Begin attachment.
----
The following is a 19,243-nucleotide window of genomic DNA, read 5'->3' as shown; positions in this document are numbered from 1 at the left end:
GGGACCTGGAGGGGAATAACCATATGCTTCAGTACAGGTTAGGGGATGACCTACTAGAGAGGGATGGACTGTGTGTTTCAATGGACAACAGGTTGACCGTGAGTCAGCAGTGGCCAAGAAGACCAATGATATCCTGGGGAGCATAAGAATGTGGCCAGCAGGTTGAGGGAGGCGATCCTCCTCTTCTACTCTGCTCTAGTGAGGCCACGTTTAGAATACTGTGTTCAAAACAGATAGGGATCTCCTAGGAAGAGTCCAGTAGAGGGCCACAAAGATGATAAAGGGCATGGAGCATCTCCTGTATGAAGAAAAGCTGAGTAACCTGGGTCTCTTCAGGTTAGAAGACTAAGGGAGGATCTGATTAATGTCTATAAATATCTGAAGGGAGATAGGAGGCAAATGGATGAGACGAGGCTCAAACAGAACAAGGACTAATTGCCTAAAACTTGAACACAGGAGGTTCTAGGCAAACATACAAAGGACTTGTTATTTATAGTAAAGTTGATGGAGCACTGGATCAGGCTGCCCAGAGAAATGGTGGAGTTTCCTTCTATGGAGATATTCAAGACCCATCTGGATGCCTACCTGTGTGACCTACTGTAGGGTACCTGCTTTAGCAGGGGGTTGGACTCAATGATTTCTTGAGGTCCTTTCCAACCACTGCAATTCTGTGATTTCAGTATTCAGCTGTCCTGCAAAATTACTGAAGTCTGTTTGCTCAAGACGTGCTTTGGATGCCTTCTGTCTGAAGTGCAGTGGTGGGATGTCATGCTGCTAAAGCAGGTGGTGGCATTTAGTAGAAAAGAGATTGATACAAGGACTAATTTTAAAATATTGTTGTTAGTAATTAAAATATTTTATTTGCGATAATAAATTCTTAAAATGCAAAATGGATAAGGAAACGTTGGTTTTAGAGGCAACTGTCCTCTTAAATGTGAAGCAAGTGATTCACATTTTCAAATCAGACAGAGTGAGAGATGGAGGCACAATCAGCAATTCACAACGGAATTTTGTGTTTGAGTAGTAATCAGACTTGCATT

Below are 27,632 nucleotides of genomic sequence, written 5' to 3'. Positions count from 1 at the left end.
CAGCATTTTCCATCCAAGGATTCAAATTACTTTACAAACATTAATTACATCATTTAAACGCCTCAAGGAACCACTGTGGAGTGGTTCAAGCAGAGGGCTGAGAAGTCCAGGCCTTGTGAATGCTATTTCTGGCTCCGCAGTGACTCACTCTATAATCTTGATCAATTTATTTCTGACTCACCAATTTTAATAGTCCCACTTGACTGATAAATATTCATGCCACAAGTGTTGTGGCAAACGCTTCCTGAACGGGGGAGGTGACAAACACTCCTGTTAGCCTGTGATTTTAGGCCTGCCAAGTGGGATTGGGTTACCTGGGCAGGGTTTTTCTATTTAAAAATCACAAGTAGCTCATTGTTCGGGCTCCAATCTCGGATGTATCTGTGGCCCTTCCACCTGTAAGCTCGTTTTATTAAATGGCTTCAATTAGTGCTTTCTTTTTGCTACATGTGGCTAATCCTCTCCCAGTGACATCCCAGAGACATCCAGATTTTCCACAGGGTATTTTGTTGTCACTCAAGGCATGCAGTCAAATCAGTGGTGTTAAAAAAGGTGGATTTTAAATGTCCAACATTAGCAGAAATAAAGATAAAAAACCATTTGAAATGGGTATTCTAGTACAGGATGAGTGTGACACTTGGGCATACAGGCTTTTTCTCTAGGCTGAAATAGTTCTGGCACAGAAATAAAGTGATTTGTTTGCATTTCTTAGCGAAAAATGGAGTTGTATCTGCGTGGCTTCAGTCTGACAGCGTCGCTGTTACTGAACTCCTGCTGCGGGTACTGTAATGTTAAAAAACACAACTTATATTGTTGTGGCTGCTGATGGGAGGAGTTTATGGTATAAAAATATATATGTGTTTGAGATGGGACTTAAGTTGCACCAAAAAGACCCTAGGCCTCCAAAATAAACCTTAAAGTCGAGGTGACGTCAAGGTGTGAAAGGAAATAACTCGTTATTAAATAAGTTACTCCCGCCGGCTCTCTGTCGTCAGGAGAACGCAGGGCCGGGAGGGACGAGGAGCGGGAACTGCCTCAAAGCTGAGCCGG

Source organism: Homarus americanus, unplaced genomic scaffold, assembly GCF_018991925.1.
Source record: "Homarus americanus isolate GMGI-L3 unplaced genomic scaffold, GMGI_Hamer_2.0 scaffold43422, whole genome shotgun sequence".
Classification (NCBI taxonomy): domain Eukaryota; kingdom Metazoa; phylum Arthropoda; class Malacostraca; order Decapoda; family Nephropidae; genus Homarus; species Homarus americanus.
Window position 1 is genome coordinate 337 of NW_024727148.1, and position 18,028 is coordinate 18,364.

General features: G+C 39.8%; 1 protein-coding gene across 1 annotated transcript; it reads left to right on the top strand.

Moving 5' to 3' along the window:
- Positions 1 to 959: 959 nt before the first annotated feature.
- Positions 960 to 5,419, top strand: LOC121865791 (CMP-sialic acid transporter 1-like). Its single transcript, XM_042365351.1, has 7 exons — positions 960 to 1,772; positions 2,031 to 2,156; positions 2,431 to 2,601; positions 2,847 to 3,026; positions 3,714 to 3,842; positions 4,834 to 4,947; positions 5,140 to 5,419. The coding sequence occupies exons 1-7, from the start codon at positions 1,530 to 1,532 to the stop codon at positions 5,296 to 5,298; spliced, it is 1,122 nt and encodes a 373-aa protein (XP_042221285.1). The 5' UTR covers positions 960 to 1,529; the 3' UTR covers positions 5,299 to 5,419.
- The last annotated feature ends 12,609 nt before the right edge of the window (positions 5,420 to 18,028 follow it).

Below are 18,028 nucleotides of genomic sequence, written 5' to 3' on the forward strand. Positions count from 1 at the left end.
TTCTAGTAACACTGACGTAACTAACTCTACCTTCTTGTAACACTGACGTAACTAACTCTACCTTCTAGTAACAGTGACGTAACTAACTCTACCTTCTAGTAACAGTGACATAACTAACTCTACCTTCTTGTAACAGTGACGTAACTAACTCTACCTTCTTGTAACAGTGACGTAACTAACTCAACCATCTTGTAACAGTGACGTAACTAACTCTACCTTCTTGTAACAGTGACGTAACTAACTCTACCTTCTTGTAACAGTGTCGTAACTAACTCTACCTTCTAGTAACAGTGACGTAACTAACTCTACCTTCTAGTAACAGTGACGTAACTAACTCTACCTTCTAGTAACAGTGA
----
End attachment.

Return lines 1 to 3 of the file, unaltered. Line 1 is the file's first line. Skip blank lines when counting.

The following is a 19,243-nucleotide window of genomic DNA, read 5'->3' as shown; positions in this document are numbered from 1 at the left end:
GGGACCTGGAGGGGAATAACCATATGCTTCAGTACAGGTTAGGGGATGACCTACTAGAGAGGGATGGACTGTGTGTTTCAATGGACAACAGGTTGACCGTGAGTCAGCAGTGGCCAAGAAGACCAATGATATCCTGGGGAGCATAAGAATGTGGCCAGCAGGTTGAGGGAGGCGATCCTCCTCTTCTACTCTGCTCTAGTGAGGCCACGTTTAGAATACTGTGTTCAAAACAGATAGGGATCTCCTAGGAAGAGTCCAGTAGAGGGCCACAAAGATGATAAAGGGCATGGAGCATCTCCTGTATGAAGAAAAGCTGAGTAACCTGGGTCTCTTCAGGTTAGAAGACTAAGGGAGGATCTGATTAATGTCTATAAATATCTGAAGGGAGATAGGAGGCAAATGGATGAGACGAGGCTCAAACAGAACAAGGACTAATTGCCTAAAACTTGAACACAGGAGGTTCTAGGCAAACATACAAAGGACTTGTTATTTATAGTAAAGTTGATGGAGCACTGGATCAGGCTGCCCAGAGAAATGGTGGAGTTTCCTTCTATGGAGATATTCAAGACCCATCTGGATGCCTACCTGTGTGACCTACTGTAGGGTACCTGCTTTAGCAGGGGGTTGGACTCAATGATTTCTTGAGGTCCTTTCCAACCACTGCAATTCTGTGATTTCAGTATTCAGCTGTCCTGCAAAATTACTGAAGTCTGTTTGCTCAAGACGTGCTTTGGATGCCTTCTGTCTGAAGTGCAGTGGTGGGATGTCATGCTGCTAAAGCAGGTGGTGGCATTTAGTAGAAAAGAGATTGATACAAGGACTAATTTTAAAATATTGTTGTTAGTAATTAAAATATTTTATTTGCGATAATAAATTCTTAAAATGCAAAATGGATAAGGAAACGTTGGTTTTAGAGGCAACTGTCCTCTTAAATGTGAAGCAAGTGATTCACATTTTCAAATCAGACAGAGTGAGAGATGGAGGCACAATCAGCAATTCACAACGGAATTTTGTGTTTGAGTAGTAATCAGACTTGCATT

Below are 27,632 nucleotides of genomic sequence, written 5' to 3'. Positions count from 1 at the left end.